The end of the 2022 season looked promising for Mercedes as it looked to have finally gotten on top of inherent problems with the W13.
The new W14 was expected to feature "different DNA" to last year's counterpart, whilst still retaining some design features including the aggressive 'zeropods'. The car also had a higher ride height to combat the 'bouncing' experienced by Lewis Hamilton and George Russell.
The car proved to be less competitive than expected in the opening stages of the season, with Mercedes slipping behind Aston Martin and Ferrari in the pecking order.
A rejig in the management structure saw Technical Director Mike Elliott and Chief Technical Officer James Allison swap roles.
Mercedes changed car concept at the Monaco Grand Prix, ditching the aggressive design for a more traditional look. This paid off at the following race in Spain with a double podium, although Red Bull remains a distant target.
Further glimmers of hope have been provided - not least pole position in Hungary for Hamilton, but continued struggles have been a shock to the system for the once-dominant Silver Arrows, which now switches focus to securing second in the Constructors' standings.
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Having finished behind Russell in last year's standings, Hamilton has been able to rely less on experimentation and more on talent.
He sacrificed race victories to focus on understanding and improving their car throughout much of 2022 and it seems to be paying off.
While he might not have the car to challenge for outright wins - his last being in Saudi Arabia in 2021 - Hamilton has been extracting the best out of the W14 when Mercedes enjoys strong weekends.
He increased his pole record to 104 after taking pole in Hungary by 0.003s to Max Verstappen, although he was no match come race day.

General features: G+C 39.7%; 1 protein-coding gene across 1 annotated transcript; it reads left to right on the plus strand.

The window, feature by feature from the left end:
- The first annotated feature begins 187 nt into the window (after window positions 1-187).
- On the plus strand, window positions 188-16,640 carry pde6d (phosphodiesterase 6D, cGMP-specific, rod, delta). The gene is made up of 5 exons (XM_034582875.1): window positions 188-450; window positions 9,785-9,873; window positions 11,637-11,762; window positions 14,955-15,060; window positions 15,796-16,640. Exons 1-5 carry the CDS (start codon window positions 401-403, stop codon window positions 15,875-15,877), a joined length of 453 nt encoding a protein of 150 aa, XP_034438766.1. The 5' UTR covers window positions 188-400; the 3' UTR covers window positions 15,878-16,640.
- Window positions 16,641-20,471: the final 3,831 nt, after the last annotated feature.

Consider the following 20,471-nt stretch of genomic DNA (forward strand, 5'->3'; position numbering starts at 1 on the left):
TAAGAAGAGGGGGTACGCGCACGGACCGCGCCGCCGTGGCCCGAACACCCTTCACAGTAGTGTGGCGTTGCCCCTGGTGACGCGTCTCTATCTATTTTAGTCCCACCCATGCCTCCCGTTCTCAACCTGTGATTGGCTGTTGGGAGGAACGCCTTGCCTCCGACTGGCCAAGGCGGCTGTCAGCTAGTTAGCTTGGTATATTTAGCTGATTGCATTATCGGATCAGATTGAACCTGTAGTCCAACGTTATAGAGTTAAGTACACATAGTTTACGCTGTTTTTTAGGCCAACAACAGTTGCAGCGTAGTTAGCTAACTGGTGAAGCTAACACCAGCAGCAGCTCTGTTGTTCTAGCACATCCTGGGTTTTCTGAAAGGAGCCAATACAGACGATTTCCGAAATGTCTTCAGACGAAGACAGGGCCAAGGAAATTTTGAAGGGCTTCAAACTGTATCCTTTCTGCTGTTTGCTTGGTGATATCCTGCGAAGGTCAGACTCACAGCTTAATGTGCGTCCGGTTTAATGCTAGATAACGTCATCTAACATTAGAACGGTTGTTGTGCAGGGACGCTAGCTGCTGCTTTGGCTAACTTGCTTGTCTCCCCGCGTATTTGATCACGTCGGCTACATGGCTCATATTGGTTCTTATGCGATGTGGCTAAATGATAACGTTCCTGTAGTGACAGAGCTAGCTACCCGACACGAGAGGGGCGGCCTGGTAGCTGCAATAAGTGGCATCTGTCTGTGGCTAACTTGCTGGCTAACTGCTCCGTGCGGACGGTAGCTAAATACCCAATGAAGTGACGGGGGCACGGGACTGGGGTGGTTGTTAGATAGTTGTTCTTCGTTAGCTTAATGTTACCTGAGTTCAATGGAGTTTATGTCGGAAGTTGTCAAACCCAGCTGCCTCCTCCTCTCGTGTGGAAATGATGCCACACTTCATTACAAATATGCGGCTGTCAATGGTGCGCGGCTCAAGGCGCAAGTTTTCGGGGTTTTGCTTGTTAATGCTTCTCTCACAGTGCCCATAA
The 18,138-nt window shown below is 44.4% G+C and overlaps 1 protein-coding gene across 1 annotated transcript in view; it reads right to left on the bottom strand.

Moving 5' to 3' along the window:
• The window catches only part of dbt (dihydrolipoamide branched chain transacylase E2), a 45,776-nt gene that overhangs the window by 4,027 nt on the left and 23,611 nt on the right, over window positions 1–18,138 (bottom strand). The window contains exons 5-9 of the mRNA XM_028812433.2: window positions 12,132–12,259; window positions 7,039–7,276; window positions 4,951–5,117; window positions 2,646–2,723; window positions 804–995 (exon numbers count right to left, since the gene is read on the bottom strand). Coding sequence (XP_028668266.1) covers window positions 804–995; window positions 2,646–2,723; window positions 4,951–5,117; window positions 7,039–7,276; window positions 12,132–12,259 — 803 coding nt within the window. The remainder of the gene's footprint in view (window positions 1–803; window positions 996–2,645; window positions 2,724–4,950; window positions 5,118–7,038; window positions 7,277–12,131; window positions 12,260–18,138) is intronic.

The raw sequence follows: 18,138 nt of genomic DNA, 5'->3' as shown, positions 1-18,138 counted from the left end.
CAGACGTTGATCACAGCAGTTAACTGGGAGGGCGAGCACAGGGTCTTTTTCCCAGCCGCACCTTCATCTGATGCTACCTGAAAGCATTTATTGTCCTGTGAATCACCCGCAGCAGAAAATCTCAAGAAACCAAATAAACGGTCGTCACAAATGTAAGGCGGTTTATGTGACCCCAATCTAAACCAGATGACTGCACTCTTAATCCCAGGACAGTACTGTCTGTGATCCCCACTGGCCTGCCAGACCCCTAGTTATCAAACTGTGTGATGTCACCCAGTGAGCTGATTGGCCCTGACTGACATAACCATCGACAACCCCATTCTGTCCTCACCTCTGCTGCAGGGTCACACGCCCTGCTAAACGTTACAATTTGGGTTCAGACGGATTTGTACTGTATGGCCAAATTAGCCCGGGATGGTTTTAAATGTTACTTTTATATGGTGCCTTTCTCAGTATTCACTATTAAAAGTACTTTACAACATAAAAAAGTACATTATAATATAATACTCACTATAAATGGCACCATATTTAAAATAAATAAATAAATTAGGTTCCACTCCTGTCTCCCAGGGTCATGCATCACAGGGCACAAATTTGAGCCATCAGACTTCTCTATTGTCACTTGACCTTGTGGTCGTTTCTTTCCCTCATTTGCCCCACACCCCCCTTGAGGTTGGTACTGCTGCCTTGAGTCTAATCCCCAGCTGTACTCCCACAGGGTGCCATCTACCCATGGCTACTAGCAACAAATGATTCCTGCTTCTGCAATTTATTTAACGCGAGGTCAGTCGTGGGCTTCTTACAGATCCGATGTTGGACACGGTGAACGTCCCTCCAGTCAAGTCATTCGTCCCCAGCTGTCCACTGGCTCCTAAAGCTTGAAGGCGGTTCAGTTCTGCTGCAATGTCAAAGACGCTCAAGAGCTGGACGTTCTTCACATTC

The seven-time World Champion has yet to extend his contract with the team, but all signs point to him continuing if they can provide him with the machinery to snatch a top three in the Drivers' Championship and challenge Sergio Perez for second.
It has been a mixed season so far for Russell.
Having shown he is capable of running at the front with Hamilton, there has still been a scattering of mistakes from the Briton.
A crash during the Canadian GP ruined any chances of him disrupting Aston Martin's run of podiums with Fernando Alonso, while miscommunication during Spanish GP qualifying put him outside of the top ten.
While it was a great recovery drive back to third, these problems have reemerged intermittently. Lacklustre finishes in Austria, Hungary and Belgium have not helped his points tally, with him now 49 points behind Hamilton.
There have been some impressive moments from Russell though, particularly at the Australian Grand Prix when he qualified second. Had it not been for unfortunate pit stop timing and an engine failure, it is highly likely would have challenged Verstappen for victory.
But with McLaren, Ferrari and Aston Martin all vying for the podium spots, he needs to improve his consistency if he wants to match Hamilton by the end of the season.